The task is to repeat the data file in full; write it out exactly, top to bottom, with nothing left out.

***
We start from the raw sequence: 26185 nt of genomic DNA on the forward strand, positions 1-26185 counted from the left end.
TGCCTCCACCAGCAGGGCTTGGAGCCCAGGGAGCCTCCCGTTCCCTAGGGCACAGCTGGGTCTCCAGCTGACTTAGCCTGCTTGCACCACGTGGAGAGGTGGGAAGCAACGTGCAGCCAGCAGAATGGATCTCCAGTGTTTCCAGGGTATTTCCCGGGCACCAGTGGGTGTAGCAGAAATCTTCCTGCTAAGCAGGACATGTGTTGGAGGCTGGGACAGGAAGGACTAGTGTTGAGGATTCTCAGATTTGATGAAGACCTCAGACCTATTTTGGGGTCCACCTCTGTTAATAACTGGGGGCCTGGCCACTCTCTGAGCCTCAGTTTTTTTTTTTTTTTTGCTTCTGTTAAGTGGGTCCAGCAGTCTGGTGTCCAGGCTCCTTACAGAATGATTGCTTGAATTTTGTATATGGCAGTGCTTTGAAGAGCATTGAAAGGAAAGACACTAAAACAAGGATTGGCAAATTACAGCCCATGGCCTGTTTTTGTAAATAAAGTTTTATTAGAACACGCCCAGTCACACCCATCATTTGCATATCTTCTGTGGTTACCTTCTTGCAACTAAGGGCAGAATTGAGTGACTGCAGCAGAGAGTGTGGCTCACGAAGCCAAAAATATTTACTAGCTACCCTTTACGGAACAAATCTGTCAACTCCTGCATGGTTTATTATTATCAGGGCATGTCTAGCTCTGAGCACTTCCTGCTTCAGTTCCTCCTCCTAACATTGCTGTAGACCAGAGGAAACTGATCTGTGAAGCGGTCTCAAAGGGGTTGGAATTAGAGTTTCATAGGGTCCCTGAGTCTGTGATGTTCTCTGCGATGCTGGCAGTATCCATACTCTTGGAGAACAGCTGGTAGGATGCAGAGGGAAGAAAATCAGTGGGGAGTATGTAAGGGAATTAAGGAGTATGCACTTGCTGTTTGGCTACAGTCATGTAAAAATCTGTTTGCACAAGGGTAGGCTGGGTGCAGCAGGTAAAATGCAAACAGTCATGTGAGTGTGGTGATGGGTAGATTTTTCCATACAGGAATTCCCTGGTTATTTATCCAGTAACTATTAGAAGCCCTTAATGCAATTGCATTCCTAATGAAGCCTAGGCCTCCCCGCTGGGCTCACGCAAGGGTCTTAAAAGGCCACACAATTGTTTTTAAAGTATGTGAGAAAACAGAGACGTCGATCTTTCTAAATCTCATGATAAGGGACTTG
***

We start from the raw sequence: 26185 nt of genomic DNA on the forward strand, positions 1-26185 counted from the left end.
TGCCTCCACCAGCAGGGCTTGGAGCCCAGGGAGCCTCCCGTTCCCTAGGGCACAGCTGGGTCTCCAGCTGACTTAGCCTGCTTGCACCACGTGGAGAGGTGGGAAGCAACGTGCAGCCAGCAGAATGGATCTCCAGTGTTTCCAGGGTATTTCCCGGGCACCAGTGGGTGTAGCAGAAATCTTCCTGCTAAGCAGGACATGTGTTGGAGGCTGGGACAGGAAGGACTAGTGTTGAGGATTCTCAGATTTGATGAAGACCTCAGACCTATTTTGGGGTCCACCTCTGTTAATAACTGGGGGCCTGGCCACTCTCTGAGCCTCAGTTTTTTTTTTTTTTTTGCTTCTGTTAAGTGGGTCCAGCAGTCTGGTGTCCAGGCTCCTTACAGAATGATTGCTTGAATTTTGTATATGGCAGTGCTTTGAAGAGCATTGAAAGGAAAGACACTAAAACAAGGATTGGCAAATTACAGCCCATGGCCTGTTTTTGTAAATAAAGTTTTATTAGAACACGCCCAGTCACACCCATCATTTGCATATCTTCTGTGGTTACCTTCTTGCAACTAAGGGCAGAATTGAGTGACTGCAGCAGAGAGTGTGGCTCACGAAGCCAAAAATATTTACTAGCTACCCTTTACGGAACAAATCTGTCAACTCCTGCATGGTTTATTATTATCAGGGCATGTCTAGCTCTGAGCACTTCCTGCTTCAGTTCCTCCTCCTAACATTGCTGTAGACCAGAGGAAACTGATCTGTGAAGCGGTCTCAAAGGGGTTGGAATTAGAGTTTCATAGGGTCCCTGAGTCTGTGATGTTCTCTGCGATGCTGGCAGTATCCATACTCTTGGAGAACAGCTGGTAGGATGCAGAGGGAAGAAAATCAGTGGGGAGTATGTAAGGGAATTAAGGAGTATGCACTTGCTGTTTGGCTACAGTCATGTAAAAATCTGTTTGCACAAGGGTAGGCTGGGTGCAGCAGGTAAAATGCAAACAGTCATGTGAGTGTGGTGATGGGTAGATTTTTCCATACAGGAATTCCCTGGTTATTTATCCAGTAACTATTAGAAGCCCTTAATGCAATTGCATTCCTAATGAAGCCTAGGCCTCCCCGCTGGGCTCACGCAAGGGTCTTAAAAGGCCACACAATTGTTTTTAAAGTATGTGAGAAAACAGAGACGTCGATCTTTCTAAATCTCATGATAAGGGACTTG